Evans Syndrome Associated with Pregnancy and COVID-19 Infect
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Evans syndrome (ES) is a chronic autoimmune disease characterized by autoimmune hemolytic anemia along with immune thrombocytopenic purpura. Few case reports of ES in pregnancy have been published, and ES may be difficult to distinguish from other diagnoses more common in pregnancy. Guidelines for treatment of ES are not well-defined. A 23-year-old gravida 2, para 1, with no known medical history presented at 38 weeks of gestation with spontaneous rupture of membranes, contractions, and blood-tinged discharge.

She was 8 cm dilated on the cervical exam. Due to her desire for pain control, and in anticipation of expeditious delivery in a multiparous patient, anesthesia was consulted for neuraxial analgesia. A review of her obstetric history revealed a prior uncomplicated vaginal delivery at 38 weeks of gestation. Laboratory studies from that admission revealed hemoglobin of 12.5 g/dL and platelet count of 223K/L. While awaiting repeat laboratory results, the patient delivered a male neonate by spontaneous vaginal delivery. Neonatal laboratory studies were normal with a hemoglobin of 18.8 g/dL and platelet count of 245 K/L. Total quantitative blood loss during delivery was 400mL. Epidural was removed immediately post delivery. Subsequently, repeat laboratory tests confirmed the initial results, with hemoglobin of 5.6 g/dL, hematocrit of 17.7%, and platelets of less than 10 K/L.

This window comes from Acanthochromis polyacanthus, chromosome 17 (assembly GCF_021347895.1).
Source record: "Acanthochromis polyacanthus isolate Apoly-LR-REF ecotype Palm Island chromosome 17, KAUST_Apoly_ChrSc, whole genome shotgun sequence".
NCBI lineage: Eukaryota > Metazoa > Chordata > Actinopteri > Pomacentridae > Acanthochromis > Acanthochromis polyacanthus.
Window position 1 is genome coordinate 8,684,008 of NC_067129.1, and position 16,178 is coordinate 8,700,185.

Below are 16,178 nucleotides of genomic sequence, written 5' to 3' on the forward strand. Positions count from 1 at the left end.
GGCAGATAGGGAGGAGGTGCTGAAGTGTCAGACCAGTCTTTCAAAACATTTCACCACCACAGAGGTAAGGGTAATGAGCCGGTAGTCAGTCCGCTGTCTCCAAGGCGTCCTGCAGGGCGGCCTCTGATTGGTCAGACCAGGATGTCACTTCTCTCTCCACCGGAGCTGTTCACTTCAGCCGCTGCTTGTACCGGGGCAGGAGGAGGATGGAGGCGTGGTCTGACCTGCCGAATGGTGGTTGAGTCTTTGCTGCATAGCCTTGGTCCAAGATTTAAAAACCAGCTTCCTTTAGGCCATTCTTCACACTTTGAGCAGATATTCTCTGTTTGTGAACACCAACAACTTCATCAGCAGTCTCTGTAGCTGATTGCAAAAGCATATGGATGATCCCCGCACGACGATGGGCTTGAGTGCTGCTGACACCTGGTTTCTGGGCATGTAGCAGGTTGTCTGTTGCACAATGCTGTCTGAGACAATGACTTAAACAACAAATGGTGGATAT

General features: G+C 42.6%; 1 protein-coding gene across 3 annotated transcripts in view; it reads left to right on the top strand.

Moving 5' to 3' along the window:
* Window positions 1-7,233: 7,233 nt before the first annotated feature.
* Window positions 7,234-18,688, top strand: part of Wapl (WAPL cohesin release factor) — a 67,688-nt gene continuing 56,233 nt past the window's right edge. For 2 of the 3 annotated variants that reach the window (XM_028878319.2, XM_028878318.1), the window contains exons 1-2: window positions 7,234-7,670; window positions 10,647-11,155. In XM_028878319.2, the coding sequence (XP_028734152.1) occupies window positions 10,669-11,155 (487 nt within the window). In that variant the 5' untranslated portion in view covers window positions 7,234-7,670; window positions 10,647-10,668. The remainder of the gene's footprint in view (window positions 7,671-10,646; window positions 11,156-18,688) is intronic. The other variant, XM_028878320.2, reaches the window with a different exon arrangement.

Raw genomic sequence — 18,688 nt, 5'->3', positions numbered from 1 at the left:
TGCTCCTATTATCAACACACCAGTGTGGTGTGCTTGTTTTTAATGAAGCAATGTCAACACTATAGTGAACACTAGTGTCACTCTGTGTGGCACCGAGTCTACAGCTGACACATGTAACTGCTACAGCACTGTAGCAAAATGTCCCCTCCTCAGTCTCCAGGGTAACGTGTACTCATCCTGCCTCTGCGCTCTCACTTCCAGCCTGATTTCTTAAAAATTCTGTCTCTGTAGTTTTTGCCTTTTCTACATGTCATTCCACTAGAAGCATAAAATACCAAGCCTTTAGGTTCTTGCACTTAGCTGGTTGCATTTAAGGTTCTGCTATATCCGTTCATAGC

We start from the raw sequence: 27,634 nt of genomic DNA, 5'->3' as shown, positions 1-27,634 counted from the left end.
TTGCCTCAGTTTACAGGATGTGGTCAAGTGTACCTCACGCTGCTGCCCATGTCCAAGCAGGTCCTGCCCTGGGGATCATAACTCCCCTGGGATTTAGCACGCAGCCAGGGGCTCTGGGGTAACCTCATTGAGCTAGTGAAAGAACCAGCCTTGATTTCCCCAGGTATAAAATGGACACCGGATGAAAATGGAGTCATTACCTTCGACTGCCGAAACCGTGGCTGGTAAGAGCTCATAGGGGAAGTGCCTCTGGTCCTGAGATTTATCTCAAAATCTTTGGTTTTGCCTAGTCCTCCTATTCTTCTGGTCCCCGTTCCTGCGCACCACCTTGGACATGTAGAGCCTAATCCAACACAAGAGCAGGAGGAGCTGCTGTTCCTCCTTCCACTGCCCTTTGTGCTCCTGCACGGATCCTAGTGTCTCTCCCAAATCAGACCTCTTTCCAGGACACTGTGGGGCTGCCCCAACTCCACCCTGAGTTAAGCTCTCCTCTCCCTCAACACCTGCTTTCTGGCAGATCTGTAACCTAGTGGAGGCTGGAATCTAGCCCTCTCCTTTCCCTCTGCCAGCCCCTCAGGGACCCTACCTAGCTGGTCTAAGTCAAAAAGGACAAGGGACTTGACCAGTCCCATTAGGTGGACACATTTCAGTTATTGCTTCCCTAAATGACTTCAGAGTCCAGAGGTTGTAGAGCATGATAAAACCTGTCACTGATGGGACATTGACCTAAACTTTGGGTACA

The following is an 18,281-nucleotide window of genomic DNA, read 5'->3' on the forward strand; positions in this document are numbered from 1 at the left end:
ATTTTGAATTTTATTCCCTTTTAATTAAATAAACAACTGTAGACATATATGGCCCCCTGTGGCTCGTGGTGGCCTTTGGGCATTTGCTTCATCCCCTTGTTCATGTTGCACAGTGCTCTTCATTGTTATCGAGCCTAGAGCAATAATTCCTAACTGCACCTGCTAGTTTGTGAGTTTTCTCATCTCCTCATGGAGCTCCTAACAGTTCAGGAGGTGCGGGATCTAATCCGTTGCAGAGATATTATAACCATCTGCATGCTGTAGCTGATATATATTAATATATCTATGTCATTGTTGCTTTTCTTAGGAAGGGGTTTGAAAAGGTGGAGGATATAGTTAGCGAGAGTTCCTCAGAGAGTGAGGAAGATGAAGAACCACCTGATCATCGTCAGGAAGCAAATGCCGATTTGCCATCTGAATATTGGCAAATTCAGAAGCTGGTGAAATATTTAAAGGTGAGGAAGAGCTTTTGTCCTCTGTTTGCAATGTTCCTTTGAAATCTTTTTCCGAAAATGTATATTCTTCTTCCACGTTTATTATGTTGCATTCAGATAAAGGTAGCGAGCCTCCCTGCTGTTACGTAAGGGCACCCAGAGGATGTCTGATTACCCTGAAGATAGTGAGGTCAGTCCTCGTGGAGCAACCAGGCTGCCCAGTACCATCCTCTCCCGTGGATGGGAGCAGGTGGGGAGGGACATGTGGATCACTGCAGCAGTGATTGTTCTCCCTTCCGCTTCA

Peripheral blood smear revealed microcytic anemia with anisocytosis, polychromasia, and thrombocytopenia. Teardrop cells, reticulocytes, and small spherocytes were present. On postpartum day 9,The patient received a second 4-day course of oral dexamethasone, 40 mg daily, with a good response. Her platelet count rose. On postpartum day 18, laboratory results showed the platelet count decreased, and she received a third course of dexamethasone, 20 mg daily for 4 days, and intravenous immunoglobulin (IVIG), 1 mg/kg for 2 days. On postpartum day 34, the patient presented to the emergency department with chest pain and shortness of breath. The evaluation was notable for elevated D-dimer, and a computed tomography scan was obtained due to suspicion of pulmonary embolism. Imaging revealed ground-glass opacities and an acute pulmonary embolism. The patient reported that her mother had tested positive for the recently emerged novel coronavirus (COVID-19). Given her symptoms, sick contact status, and imaging findings, the patient was tested for COVID-19. Nasopharyngeal specimen testing for detection of the 2019 novel coronavirus ribonucleic acid by real-time polymerase chain reaction was positive. The platelet count on readmission was 131 K/L and remained stable over 200 K/L. Rituximab infusion was held for several weeks due to active COVID-19 infection and stable platelet count.

Source:https://www.ncbi.nlm.nih.gov/pmc/articles/PMC7441452/
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